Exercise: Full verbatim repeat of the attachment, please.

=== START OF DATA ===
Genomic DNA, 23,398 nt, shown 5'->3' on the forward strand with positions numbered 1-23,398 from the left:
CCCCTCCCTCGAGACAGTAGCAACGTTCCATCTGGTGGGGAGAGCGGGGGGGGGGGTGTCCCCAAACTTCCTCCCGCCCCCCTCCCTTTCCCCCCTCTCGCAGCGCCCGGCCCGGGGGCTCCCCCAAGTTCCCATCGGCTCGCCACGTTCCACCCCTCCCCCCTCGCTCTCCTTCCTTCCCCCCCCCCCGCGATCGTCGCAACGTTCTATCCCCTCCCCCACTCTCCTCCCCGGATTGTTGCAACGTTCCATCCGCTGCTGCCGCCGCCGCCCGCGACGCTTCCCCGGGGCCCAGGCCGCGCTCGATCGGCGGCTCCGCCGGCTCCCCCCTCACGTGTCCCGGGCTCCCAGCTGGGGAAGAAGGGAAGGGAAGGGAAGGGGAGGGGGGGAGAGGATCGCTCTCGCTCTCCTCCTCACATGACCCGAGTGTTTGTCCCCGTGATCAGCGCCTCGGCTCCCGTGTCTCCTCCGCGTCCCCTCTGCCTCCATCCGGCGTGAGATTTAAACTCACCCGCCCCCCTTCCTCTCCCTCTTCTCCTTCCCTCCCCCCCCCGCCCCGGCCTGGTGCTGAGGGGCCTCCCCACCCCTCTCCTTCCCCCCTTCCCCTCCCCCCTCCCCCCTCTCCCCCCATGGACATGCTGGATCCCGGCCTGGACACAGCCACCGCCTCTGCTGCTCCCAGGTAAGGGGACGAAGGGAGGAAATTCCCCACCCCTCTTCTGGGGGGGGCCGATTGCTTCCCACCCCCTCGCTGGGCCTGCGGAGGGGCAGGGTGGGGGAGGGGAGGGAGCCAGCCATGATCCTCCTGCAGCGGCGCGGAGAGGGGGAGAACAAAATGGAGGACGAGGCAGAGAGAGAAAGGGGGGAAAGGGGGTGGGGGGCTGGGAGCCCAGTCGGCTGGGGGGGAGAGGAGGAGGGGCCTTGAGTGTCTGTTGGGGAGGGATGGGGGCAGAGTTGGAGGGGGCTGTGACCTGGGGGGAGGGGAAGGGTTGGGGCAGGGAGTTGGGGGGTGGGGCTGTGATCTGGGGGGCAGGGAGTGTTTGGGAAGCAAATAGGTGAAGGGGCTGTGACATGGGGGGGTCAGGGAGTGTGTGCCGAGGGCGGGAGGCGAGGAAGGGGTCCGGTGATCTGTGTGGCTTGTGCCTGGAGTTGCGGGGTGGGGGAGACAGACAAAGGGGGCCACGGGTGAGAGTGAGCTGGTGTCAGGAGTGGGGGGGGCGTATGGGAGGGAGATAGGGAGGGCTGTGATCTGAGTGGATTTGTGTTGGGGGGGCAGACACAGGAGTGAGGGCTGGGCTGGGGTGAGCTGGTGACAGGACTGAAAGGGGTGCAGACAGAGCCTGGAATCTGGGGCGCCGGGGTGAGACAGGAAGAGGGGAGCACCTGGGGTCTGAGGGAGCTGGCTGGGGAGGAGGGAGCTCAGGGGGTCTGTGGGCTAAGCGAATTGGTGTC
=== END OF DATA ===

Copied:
Genomic DNA, 23,398 nt, shown 5'->3' on the forward strand with positions numbered 1-23,398 from the left:
CCCCTCCCTCGAGACAGTAGCAACGTTCCATCTGGTGGGGAGAGCGGGGGGGGGGGTGTCCCCAAACTTCCTCCCGCCCCCCTCCCTTTCCCCCCTCTCGCAGCGCCCGGCCCGGGGGCTCCCCCAAGTTCCCATCGGCTCGCCACGTTCCACCCCTCCCCCCTCGCTCTCCTTCCTTCCCCCCCCCCCGCGATCGTCGCAACGTTCTATCCCCTCCCCCACTCTCCTCCCCGGATTGTTGCAACGTTCCATCCGCTGCTGCCGCCGCCGCCCGCGACGCTTCCCCGGGGCCCAGGCCGCGCTCGATCGGCGGCTCCGCCGGCTCCCCCCTCACGTGTCCCGGGCTCCCAGCTGGGGAAGAAGGGAAGGGAAGGGAAGGGGAGGGGGGGAGAGGATCGCTCTCGCTCTCCTCCTCACATGACCCGAGTGTTTGTCCCCGTGATCAGCGCCTCGGCTCCCGTGTCTCCTCCGCGTCCCCTCTGCCTCCATCCGGCGTGAGATTTAAACTCACCCGCCCCCCTTCCTCTCCCTCTTCTCCTTCCCTCCCCCCCCCGCCCCGGCCTGGTGCTGAGGGGCCTCCCCACCCCTCTCCTTCCCCCCTTCCCCTCCCCCCTCCCCCCTCTCCCCCCATGGACATGCTGGATCCCGGCCTGGACACAGCCACCGCCTCTGCTGCTCCCAGGTAAGGGGACGAAGGGAGGAAATTCCCCACCCCTCTTCTGGGGGGGGCCGATTGCTTCCCACCCCCTCGCTGGGCCTGCGGAGGGGCAGGGTGGGGGAGGGGAGGGAGCCAGCCATGATCCTCCTGCAGCGGCGCGGAGAGGGGGAGAACAAAATGGAGGACGAGGCAGAGAGAGAAAGGGGGGAAAGGGGGTGGGGGGCTGGGAGCCCAGTCGGCTGGGGGGGAGAGGAGGAGGGGCCTTGAGTGTCTGTTGGGGAGGGATGGGGGCAGAGTTGGAGGGGGCTGTGACCTGGGGGGAGGGGAAGGGTTGGGGCAGGGAGTTGGGGGGTGGGGCTGTGATCTGGGGGGCAGGGAGTGTTTGGGAAGCAAATAGGTGAAGGGGCTGTGACATGGGGGGGTCAGGGAGTGTGTGCCGAGGGCGGGAGGCGAGGAAGGGGTCCGGTGATCTGTGTGGCTTGTGCCTGGAGTTGCGGGGTGGGGGAGACAGACAAAGGGGGCCACGGGTGAGAGTGAGCTGGTGTCAGGAGTGGGGGGGGCGTATGGGAGGGAGATAGGGAGGGCTGTGATCTGAGTGGATTTGTGTTGGGGGGGCAGACACAGGAGTGAGGGCTGGGCTGGGGTGAGCTGGTGACAGGACTGAAAGGGGTGCAGACAGAGCCTGGAATCTGGGGCGCCGGGGTGAGACAGGAAGAGGGGAGCACCTGGGGTCTGAGGGAGCTGGCTGGGGAGGAGGGAGCTCAGGGGGTCTGTGGGCTAAGCGAATTGGTGTC